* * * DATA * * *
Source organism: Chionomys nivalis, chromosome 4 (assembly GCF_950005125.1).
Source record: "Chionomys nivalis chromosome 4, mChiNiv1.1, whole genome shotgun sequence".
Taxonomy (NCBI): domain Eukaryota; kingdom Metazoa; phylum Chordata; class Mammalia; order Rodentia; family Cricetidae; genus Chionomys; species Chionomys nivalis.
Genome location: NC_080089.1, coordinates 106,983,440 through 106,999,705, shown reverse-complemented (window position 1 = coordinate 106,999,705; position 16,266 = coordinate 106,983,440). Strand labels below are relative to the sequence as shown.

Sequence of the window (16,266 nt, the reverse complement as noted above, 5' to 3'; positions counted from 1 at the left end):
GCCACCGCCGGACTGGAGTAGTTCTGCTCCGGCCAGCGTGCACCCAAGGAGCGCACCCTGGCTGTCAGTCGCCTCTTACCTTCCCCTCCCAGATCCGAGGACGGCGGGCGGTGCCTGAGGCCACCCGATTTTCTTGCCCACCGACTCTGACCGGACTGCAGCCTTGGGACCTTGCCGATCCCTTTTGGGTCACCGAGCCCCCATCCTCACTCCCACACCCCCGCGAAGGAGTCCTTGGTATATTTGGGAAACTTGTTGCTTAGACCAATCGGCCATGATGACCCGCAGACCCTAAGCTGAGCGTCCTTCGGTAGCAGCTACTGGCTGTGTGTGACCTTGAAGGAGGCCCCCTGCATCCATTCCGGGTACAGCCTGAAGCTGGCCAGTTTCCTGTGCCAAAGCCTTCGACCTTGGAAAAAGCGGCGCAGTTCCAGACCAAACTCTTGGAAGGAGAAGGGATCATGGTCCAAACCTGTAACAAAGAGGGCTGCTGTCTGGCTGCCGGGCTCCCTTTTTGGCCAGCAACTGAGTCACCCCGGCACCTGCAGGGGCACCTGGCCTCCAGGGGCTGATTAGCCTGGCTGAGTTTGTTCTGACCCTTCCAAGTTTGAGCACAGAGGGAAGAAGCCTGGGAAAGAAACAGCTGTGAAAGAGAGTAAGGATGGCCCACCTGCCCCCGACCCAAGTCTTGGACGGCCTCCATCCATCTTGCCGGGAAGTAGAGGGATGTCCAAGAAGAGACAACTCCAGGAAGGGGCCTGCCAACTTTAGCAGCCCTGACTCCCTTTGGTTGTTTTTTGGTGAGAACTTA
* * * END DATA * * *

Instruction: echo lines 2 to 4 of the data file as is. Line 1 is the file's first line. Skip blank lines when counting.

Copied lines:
Source record: "Chionomys nivalis chromosome 4, mChiNiv1.1, whole genome shotgun sequence".
Taxonomy (NCBI): domain Eukaryota; kingdom Metazoa; phylum Chordata; class Mammalia; order Rodentia; family Cricetidae; genus Chionomys; species Chionomys nivalis.
Genome location: NC_080089.1, coordinates 106,983,440 through 106,999,705, shown reverse-complemented (window position 1 = coordinate 106,999,705; position 16,266 = coordinate 106,983,440). Strand labels below are relative to the sequence as shown.